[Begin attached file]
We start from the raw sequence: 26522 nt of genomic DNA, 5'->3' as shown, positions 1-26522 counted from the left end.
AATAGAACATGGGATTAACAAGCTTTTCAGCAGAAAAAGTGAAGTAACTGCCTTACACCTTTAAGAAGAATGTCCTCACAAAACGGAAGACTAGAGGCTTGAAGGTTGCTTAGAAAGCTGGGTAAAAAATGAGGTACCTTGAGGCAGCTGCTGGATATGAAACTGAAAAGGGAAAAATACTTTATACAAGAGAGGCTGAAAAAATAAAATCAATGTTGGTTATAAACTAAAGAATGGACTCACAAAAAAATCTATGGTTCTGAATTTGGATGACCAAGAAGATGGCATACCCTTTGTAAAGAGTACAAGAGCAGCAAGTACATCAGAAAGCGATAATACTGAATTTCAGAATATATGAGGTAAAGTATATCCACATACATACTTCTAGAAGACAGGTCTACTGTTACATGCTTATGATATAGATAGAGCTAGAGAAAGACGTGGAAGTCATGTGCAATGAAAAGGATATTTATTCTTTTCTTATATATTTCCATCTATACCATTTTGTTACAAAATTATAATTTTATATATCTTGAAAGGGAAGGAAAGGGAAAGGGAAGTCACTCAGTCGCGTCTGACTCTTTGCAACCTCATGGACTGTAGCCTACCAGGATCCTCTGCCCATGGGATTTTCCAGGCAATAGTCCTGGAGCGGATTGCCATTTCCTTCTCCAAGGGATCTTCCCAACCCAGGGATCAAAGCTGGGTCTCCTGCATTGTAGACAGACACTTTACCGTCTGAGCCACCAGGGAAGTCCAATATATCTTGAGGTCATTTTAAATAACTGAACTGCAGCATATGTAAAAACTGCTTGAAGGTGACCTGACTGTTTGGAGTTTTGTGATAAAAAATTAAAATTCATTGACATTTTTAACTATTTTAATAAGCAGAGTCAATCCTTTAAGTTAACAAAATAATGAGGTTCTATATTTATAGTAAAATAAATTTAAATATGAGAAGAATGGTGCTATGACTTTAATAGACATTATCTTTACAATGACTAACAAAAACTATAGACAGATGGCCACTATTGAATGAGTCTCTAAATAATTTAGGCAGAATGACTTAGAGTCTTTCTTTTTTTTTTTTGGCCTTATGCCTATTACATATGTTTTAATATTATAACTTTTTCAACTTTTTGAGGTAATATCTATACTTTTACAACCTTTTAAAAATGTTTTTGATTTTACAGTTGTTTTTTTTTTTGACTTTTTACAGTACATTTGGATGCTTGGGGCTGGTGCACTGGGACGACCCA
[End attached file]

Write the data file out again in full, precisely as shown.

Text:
We start from the raw sequence: 26522 nt of genomic DNA, 5'->3' as shown, positions 1-26522 counted from the left end.
AATAGAACATGGGATTAACAAGCTTTTCAGCAGAAAAAGTGAAGTAACTGCCTTACACCTTTAAGAAGAATGTCCTCACAAAACGGAAGACTAGAGGCTTGAAGGTTGCTTAGAAAGCTGGGTAAAAAATGAGGTACCTTGAGGCAGCTGCTGGATATGAAACTGAAAAGGGAAAAATACTTTATACAAGAGAGGCTGAAAAAATAAAATCAATGTTGGTTATAAACTAAAGAATGGACTCACAAAAAAATCTATGGTTCTGAATTTGGATGACCAAGAAGATGGCATACCCTTTGTAAAGAGTACAAGAGCAGCAAGTACATCAGAAAGCGATAATACTGAATTTCAGAATATATGAGGTAAAGTATATCCACATACATACTTCTAGAAGACAGGTCTACTGTTACATGCTTATGATATAGATAGAGCTAGAGAAAGACGTGGAAGTCATGTGCAATGAAAAGGATATTTATTCTTTTCTTATATATTTCCATCTATACCATTTTGTTACAAAATTATAATTTTATATATCTTGAAAGGGAAGGAAAGGGAAAGGGAAGTCACTCAGTCGCGTCTGACTCTTTGCAACCTCATGGACTGTAGCCTACCAGGATCCTCTGCCCATGGGATTTTCCAGGCAATAGTCCTGGAGCGGATTGCCATTTCCTTCTCCAAGGGATCTTCCCAACCCAGGGATCAAAGCTGGGTCTCCTGCATTGTAGACAGACACTTTACCGTCTGAGCCACCAGGGAAGTCCAATATATCTTGAGGTCATTTTAAATAACTGAACTGCAGCATATGTAAAAACTGCTTGAAGGTGACCTGACTGTTTGGAGTTTTGTGATAAAAAATTAAAATTCATTGACATTTTTAACTATTTTAATAAGCAGAGTCAATCCTTTAAGTTAACAAAATAATGAGGTTCTATATTTATAGTAAAATAAATTTAAATATGAGAAGAATGGTGCTATGACTTTAATAGACATTATCTTTACAATGACTAACAAAAACTATAGACAGATGGCCACTATTGAATGAGTCTCTAAATAATTTAGGCAGAATGACTTAGAGTCTTTCTTTTTTTTTTTTGGCCTTATGCCTATTACATATGTTTTAATATTATAACTTTTTCAACTTTTTGAGGTAATATCTATACTTTTACAACCTTTTAAAAATGTTTTTGATTTTACAGTTGTTTTTTTTTTTGACTTTTTACAGTACATTTGGATGCTTGGGGCTGGTGCACTGGGACGACCCA